During the Battery Show in Novi, Michigan last week the battery maker Exide announced a strategic alliance with ultracapacitor developer Maxwell Technologies. They plan to work together to develop and market integrated battery/ultracapacitor solutions for automotive and other markets.
Benefits of those solutions, according to Paul Cheeseman, Exide’s VP of global engineering and research, include high energy density, rapid charging and discharging, extended operational life, and superior performance in extreme temperatures. He said Exide supports start-stop vehicles, energy recuperation, intelligent charging and other advanced power train features to reduce CO2 emissions and fuel consumption.
Maxwell says its ultracapacitor products can charge and discharge in fractions of a second, perform normally over a broad temperature range (-40 to +65C), and operate reliably for a million or more charge/discharge cycles. “We have always believed in the synergistic nature of ultracapacitors and batteries, and this relationship will enable us to significantly accelerate development of products embodying the benefits of both technologies,” said Maxwell president and chief executive officer David Schramm.
When I think about start-stop in particular it makes sense to me that a conventional lead-acid battery can use some help, since (a) cars with start-stop will be stopping and starting so much more often and (b) will have to do so without degrading the performance of myriad electric functions in the vehicle. That is much more of a load than traditional batteries carry now. Combining a battery and an ultracapacitor seems to make sense.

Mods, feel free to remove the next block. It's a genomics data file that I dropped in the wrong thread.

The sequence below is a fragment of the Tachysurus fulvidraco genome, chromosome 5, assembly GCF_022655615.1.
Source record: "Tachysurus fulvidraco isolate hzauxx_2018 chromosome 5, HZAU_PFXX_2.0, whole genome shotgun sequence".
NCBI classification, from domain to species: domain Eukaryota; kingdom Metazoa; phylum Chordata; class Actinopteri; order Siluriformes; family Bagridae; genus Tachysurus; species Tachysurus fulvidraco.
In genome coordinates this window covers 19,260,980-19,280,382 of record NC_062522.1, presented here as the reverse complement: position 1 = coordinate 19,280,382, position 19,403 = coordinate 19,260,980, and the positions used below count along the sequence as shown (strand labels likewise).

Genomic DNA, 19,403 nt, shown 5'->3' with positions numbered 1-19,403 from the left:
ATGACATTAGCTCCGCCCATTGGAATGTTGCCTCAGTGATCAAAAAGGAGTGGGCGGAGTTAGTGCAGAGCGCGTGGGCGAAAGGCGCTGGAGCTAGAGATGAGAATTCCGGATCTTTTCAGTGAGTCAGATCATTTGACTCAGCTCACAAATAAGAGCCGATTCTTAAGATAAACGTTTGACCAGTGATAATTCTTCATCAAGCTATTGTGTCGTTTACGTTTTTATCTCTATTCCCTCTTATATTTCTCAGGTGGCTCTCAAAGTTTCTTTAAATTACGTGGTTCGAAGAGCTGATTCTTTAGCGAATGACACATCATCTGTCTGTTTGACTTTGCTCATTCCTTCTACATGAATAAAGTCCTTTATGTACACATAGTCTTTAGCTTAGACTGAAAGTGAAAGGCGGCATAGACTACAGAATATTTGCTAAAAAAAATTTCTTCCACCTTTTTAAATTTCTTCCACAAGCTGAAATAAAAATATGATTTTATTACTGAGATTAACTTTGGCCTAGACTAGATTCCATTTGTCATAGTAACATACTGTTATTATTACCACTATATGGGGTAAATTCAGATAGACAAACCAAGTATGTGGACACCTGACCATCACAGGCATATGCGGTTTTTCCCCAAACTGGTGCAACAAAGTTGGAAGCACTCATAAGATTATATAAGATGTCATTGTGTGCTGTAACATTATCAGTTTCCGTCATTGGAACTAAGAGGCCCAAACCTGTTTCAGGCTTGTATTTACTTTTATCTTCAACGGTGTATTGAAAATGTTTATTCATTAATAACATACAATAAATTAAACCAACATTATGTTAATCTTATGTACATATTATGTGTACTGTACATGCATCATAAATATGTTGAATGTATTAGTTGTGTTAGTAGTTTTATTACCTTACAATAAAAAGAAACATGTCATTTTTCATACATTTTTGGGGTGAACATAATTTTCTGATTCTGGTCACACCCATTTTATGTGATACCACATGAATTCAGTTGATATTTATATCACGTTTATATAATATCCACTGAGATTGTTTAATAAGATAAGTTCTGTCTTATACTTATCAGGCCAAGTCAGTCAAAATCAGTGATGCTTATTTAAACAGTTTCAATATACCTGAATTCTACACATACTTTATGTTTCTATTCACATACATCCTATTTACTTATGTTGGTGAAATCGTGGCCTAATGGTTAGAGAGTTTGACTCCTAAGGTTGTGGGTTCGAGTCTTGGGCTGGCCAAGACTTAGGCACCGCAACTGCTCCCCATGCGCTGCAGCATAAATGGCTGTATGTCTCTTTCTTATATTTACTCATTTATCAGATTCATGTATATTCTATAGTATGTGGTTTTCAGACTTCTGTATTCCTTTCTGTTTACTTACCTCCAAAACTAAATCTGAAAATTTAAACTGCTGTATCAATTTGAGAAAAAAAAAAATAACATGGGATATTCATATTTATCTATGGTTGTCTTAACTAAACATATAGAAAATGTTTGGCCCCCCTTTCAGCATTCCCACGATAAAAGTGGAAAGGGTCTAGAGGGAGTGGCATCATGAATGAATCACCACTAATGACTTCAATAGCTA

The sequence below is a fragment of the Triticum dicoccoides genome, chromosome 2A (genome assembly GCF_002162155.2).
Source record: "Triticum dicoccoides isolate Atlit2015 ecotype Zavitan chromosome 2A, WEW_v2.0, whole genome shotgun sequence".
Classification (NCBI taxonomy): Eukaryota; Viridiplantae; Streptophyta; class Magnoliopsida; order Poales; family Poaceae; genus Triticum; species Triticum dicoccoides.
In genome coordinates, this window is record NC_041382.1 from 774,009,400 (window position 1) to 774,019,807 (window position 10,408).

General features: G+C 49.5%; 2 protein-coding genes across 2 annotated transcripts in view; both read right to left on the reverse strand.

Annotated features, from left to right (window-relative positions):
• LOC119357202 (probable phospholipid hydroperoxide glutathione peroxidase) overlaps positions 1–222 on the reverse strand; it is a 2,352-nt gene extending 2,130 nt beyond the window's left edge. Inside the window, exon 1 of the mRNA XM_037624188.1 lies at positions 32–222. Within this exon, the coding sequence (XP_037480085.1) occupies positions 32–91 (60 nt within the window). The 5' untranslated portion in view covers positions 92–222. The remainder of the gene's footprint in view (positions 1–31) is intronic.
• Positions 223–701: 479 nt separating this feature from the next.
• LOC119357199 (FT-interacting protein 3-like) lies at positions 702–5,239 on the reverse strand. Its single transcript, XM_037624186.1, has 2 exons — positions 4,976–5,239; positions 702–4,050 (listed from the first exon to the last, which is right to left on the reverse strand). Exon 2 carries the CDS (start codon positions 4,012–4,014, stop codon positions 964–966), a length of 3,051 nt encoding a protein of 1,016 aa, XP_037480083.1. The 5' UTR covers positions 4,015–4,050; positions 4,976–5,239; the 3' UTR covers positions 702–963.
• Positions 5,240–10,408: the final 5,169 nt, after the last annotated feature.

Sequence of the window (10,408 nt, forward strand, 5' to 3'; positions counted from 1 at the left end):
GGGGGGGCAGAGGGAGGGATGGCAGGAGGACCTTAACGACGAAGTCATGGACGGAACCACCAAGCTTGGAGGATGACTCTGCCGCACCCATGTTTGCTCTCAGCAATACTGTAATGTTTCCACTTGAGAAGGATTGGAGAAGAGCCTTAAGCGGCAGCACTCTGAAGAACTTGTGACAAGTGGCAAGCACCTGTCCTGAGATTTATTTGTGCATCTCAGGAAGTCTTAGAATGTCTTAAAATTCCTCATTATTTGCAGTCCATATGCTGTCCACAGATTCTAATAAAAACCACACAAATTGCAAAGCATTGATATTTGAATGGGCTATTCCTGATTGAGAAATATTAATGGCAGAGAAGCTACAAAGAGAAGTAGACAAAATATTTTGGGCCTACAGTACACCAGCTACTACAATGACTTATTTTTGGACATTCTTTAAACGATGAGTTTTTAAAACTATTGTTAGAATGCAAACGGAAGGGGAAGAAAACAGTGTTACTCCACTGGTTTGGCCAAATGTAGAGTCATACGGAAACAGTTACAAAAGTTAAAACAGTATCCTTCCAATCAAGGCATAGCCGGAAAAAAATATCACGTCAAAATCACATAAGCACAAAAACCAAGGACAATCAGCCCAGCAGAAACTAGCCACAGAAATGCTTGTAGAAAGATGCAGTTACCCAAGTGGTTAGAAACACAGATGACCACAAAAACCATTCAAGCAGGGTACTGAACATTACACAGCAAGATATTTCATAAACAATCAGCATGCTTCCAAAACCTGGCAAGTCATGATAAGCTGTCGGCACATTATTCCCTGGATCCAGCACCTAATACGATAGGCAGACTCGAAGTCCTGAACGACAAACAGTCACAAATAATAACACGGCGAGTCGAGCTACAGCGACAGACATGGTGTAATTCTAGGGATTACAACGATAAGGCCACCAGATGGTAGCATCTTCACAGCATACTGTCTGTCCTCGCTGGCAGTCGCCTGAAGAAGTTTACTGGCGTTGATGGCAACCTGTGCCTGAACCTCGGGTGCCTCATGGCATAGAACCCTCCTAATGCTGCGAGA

But as you might imagine, there is a lot more battery technology beginning to surface. At the Battery Show the Advanced Lead Acid Battery Consortium (ALABC) touted two demo cars – one a micro/mild hybrid system on a Volkswagen Passat platform and the other a retrofitted Honda Civic HEV.
The VW demo, LC Super Hybrid, contained technology from the ALABC, Controlled Power Technologies (CPT), AVL Schrick, Provector, Mubea, Valeo, and Exide. The car’s 12V power system combines a lead-carbon battery with an electric supercharger and an integrated starter-generator. It’s said to achieve lower CO2 emissions and better fuel economy without sacrificing either drivability or affordability.
The Honda, retrofitted with East Penn Manufacturing Company’s lead-carbon UltraBattery modules, was said to show the real-world durability of lead-carbon batteries in high-rate partial state-of-charge HEV operation. The car has completed more than 70,000 miles of road testing in a year of operation as part of Ecotality’s courier fleet. It achieved MPG performance comparable to that of the same model powered by Nickel Metal Hydride batteries – but at a significantly lower cost.